Effect of six- versus eight-month regimen on treatment success and smear conversion among retreatment patients
Izudi, Jonathan et al. (2022), Effect of six- versus eight-month regimen on treatment success and smear conversion among retreatment patients, Dryad, Dataset, https://doi.org/10.5061/dryad.8gtht76rt
Background: In 2017, the regimen for patients with retreatment tuberculosis (TB) changed from an eight-month treatment regimen that consisted of Isoniazid, Rifampicin, Pyrazinamide, Ethambutol, and Streptomycin (2RHZES/1RHZE/5RHE) to a six-month treatment regimen (2RHZE/4RH). Currently, there is uncertainty regarding the effect of the six-month treatment regimen on treatment outcomes across TB Control Programs. We evaluated the effect of the six-month treatment regimen on treatment success rate (TSR) and sputum smear conversion (SSC) among patients with retreatment pulmonary bacteriologically confirmed TB (PBC-TB) in Kampala, Uganda.
Methods: Between November 2021 and February 2022, we abstracted data for patients with retreatment PBC-TB who had received treatment between January 2012 and July 2021 across six large TB clinics in Kampala, Uganda. The primary outcome was TSR defined as cure or treatment completed. The secondary outcome was SSC defined as a change in sputum smear test result from positive to negative. We applied doubly-robust regression estimation for causal effect analysis, with TSR as the primary outcome and SSC at 2/3, 5, and 6/8 months as secondary outcomes. We reported average causal effects using marginal odds ratios (MOR) and 95% confidence intervals (CI).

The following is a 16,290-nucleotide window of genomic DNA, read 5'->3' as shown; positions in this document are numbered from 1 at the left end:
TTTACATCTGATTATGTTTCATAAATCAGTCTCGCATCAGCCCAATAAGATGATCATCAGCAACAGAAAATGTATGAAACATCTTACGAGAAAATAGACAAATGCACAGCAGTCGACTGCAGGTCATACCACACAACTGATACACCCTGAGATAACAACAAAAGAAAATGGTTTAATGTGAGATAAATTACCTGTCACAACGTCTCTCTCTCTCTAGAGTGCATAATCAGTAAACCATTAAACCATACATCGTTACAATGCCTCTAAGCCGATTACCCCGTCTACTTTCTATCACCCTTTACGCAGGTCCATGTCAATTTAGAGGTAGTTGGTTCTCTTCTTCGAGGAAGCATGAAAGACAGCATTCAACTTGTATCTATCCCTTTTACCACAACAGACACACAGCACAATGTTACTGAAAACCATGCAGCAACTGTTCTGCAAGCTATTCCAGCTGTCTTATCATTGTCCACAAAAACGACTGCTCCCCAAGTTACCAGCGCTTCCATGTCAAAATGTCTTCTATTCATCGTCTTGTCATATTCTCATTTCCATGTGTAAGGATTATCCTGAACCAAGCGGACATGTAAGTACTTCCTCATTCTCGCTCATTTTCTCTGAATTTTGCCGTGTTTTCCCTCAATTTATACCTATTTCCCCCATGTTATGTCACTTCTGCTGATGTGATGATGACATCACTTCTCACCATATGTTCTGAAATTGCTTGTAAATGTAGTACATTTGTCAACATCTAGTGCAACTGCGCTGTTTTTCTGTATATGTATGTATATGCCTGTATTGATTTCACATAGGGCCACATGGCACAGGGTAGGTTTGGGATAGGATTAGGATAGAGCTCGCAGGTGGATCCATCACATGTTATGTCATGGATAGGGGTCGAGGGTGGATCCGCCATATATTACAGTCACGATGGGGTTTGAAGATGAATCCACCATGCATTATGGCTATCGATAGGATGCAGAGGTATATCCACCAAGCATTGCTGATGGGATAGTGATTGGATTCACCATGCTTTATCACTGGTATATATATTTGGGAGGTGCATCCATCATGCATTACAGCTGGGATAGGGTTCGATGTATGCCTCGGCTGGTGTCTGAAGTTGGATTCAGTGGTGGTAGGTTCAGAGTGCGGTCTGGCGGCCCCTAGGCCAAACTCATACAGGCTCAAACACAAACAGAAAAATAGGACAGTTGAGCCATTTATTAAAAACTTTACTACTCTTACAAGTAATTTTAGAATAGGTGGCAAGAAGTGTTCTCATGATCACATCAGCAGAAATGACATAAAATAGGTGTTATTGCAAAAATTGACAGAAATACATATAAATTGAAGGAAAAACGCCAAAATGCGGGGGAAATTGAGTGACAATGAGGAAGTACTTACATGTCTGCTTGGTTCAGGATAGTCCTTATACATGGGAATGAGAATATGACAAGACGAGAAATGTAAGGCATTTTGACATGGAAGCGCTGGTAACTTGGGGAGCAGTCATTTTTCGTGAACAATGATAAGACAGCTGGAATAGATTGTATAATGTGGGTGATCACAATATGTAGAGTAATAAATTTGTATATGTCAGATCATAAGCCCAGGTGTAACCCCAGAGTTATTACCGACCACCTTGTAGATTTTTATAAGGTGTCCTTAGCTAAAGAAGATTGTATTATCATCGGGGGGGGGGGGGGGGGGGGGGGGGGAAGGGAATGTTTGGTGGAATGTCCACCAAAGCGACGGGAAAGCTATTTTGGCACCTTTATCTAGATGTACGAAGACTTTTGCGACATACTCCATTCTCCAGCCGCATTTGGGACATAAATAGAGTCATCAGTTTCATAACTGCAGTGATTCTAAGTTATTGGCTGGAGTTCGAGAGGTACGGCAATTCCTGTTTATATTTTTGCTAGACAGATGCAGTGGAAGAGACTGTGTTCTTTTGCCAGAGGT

Results: We analyzed data for 427 participants with an overall mean age of 34.6±10.8 years. Over half (53.9%) of the participants were treated with a six-month treatment regimen. TSR was 49.6% overall, and higher in the six-month regimen group (52.2%) than in the eight-month regimen group (46.7%). The six-month treatment regimen significantly improved the TSR compared to the eight-month treatment regimen (MOR, 1.27; 95% CI, 1.06-1.52). However, the effect of the six-month treatment regimen on SSC at (MOR, 1.01; 95% CI, 0.91-1.12), 5 months (MOR, 0.96; 95% CI, 0.88-1.04), and 6/8 months (MOR, 0.83; 95% CI, 0.19-3.51) is similar to the eight-month treatment regimen.
Conclusion: The six-month treatment regimen results in a better TSR among patients with retreatment PBC-TB compared to the eight-month treatment regimen. Therefore, patients with retreatment PBC- TB who do not have rifampicin resistance should continue to receive the six-month treatment regimen.
We abstracted data from the TB unit register between November 2021 and February 2022 for all patients with retreatment PBC-TB with known rifampicin resistance status for the period January 2012 to December 2021. We used a standardized data abstraction tool in KoBo ToolBox, a web-based and smartphone data collection tool. KoBo ToolBox was integrated with quality control measures such as skip patterns, alerts, range, and legal values to ensure accuracy in data entry. The data were collected by trained and supervised research assistants, one per study site. On each day, we downloaded the data from the server, performed data queries, and provided feedback to the research assistants to improve data accuracy.
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National Institutes of Health